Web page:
Zimbabwean Magistrate Upholds State’s Case Against Builder

Court rejects application to summon prosecutor as witness in illegal construction trial

by Victor Adetimilehin

A Harare magistrate has dismissed an attempt by George Katsimberis, a builder accused of erecting a showroom without an approved plan, to call the deputy prosecutor general as a witness in his case.

Magistrate Vongai Guwuriro issued a ruling that Michael Reza, the prosecutor, cannot be forced to testify for the defense. This decision aims to prevent any conflict of interest and maintain the court’s integrity.

She remarked, ‘This application is uncommon, evident from the absence of prior case law addressing this specific situation.’

“Section 229 provides for the calling of witnesses. There is a process that is followed. A party to a case cannot just say in court I want that person to take the witness stand and be my witness.”

Tinomudaishe Chinyoka, the defense lawyer, asserted that Reza should undergo cross-examination regarding his role in the case, alleging unprofessional and malicious conduct.

Moreover, Reza denied the allegations, saying he was an officer of the court and had performed his duties under the law.

“The defense wants to bring drama into this honorable court by latching on a straw,” he said. Reza said if he had done something outrageous in the trial, the magistrate and the judge would have reprimanded him.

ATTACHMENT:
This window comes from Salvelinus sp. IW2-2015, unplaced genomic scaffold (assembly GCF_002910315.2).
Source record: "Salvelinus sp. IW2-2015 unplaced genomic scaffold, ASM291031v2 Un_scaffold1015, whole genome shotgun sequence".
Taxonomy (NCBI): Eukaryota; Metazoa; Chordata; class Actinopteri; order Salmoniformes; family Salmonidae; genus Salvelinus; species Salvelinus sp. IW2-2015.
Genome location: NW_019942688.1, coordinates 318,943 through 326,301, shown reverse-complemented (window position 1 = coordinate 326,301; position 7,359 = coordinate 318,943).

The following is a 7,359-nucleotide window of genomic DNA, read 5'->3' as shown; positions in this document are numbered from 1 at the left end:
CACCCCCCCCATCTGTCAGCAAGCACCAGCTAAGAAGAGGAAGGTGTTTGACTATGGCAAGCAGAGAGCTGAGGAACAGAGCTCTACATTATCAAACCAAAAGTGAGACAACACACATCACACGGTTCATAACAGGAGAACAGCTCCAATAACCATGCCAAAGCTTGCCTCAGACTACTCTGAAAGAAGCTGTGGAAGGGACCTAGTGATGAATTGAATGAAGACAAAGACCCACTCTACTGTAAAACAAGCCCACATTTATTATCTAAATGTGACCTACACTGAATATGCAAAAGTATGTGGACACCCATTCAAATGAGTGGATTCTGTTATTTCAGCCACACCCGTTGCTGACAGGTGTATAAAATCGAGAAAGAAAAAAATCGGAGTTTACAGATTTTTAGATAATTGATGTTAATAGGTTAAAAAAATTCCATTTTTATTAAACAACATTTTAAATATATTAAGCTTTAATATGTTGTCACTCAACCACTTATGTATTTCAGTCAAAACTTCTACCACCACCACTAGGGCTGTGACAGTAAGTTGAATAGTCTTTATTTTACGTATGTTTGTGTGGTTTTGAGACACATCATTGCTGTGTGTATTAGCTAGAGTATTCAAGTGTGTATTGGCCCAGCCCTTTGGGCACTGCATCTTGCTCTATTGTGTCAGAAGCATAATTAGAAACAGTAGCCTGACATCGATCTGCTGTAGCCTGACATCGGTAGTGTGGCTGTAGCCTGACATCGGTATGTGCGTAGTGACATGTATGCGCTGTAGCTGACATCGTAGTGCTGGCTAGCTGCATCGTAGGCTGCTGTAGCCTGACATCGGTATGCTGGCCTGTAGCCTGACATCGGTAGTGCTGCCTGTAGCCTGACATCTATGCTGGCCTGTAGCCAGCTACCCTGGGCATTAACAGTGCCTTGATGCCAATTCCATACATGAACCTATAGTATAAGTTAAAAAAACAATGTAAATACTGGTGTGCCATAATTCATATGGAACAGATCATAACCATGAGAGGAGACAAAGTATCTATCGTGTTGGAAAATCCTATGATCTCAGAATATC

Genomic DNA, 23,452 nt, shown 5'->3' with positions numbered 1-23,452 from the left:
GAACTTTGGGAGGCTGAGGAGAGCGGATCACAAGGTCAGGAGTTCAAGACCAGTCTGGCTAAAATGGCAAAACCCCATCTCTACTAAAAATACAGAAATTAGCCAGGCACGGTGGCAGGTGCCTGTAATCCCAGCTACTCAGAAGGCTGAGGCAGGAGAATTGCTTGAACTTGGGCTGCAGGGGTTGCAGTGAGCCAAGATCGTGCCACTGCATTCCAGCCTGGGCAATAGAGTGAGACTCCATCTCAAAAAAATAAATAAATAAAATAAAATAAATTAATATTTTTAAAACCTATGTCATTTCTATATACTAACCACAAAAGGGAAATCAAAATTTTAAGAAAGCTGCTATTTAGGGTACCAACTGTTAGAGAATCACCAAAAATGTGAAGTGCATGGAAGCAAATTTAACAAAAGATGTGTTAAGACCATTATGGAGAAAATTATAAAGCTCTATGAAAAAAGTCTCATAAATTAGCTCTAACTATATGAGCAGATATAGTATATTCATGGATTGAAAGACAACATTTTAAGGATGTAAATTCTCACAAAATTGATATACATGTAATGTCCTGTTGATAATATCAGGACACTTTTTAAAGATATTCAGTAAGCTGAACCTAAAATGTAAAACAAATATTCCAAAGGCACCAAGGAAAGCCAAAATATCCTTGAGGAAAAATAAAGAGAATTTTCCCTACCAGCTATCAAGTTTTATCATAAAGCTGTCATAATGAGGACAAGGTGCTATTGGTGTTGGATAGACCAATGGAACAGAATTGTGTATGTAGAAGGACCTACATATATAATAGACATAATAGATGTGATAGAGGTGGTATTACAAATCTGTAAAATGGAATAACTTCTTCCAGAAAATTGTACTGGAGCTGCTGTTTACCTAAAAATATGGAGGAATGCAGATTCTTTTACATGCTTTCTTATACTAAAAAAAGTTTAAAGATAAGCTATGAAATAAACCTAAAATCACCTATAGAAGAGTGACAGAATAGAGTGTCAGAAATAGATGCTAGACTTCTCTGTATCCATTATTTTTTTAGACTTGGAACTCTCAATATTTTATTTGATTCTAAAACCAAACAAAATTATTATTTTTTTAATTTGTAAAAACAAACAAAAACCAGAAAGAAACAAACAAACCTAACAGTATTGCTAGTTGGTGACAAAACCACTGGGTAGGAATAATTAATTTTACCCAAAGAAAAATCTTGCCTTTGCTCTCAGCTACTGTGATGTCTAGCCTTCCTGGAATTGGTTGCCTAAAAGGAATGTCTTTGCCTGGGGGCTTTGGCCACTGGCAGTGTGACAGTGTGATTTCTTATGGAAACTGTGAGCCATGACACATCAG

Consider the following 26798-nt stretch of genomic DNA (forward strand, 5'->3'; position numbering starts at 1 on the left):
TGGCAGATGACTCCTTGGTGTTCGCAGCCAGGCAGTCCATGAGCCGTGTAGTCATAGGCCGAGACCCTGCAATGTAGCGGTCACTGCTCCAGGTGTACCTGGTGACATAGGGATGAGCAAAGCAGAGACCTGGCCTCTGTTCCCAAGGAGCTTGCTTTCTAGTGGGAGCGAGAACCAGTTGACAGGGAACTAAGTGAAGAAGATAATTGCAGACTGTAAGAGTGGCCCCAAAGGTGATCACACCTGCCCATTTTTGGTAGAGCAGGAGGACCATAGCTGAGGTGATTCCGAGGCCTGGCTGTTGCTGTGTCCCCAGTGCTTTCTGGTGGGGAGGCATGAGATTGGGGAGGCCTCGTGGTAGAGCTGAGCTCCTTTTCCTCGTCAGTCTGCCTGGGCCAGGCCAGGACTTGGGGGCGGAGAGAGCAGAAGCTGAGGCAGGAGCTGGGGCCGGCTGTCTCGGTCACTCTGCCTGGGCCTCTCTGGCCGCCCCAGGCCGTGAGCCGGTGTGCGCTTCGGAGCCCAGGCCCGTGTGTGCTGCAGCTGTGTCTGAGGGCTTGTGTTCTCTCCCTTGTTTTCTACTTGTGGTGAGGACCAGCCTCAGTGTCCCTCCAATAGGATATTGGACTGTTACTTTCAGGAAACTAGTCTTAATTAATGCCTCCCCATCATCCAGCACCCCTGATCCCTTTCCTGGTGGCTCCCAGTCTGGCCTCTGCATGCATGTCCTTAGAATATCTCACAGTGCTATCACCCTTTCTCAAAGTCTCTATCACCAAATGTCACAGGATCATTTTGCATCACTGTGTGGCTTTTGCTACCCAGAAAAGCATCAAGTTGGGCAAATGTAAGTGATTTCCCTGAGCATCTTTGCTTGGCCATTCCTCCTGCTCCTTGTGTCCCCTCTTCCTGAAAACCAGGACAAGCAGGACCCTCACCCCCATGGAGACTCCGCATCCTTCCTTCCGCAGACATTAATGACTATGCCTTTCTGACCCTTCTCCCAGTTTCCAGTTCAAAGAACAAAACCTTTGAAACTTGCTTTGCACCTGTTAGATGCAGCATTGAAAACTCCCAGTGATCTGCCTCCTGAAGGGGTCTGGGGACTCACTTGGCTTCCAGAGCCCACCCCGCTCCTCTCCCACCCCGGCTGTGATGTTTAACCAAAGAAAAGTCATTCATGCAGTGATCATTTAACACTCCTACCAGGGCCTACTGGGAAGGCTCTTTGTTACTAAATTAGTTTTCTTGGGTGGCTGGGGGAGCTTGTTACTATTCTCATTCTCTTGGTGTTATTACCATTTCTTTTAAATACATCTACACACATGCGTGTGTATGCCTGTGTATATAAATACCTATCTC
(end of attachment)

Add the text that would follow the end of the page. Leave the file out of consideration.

Katsimberis is facing charges of contravening the Regional, Town, and Country Planning Act by building a showroom in Borrowdale, an affluent suburb of Harare, without obtaining a permit from the city council.

The case of Katsimberis has drawn attention to the issue of illegal construction in Zimbabwe, where many people have resorted to building structures without following the proper procedures and regulations.

According to the Zimbabwe Institute of Regional and Urban Planners, the country has a backlog of over 1.5 million housing units, which has led to the proliferation of informal settlements and unauthorized developments.

The institute has called for a review of the planning laws and policies, as well as the enforcement of the existing ones, to curb the problem of illegal construction and ensure sustainable urban development.

The case also highlights the challenges faced by the judiciary in dealing with complex and sensitive cases, especially when they involve high-profile individuals and institutions.

Critics frequently accuse the judiciary of compromise, bias, or susceptibility to political and economic interests, eroding its credibility and independence.

However, some observers have commended the magistrate for upholding the rule of law and dismissing the defense’s application, saying it was a sign of judicial integrity and professionalism.

As the trial of Katsimberis resumes, many Zimbabweans are hoping for a fair and speedy resolution of the case, which has dragged on for over a year.

They are also hoping that the case will set a precedent for other cases of illegal construction and send a message that no one is above the law.

Source: The Herald 

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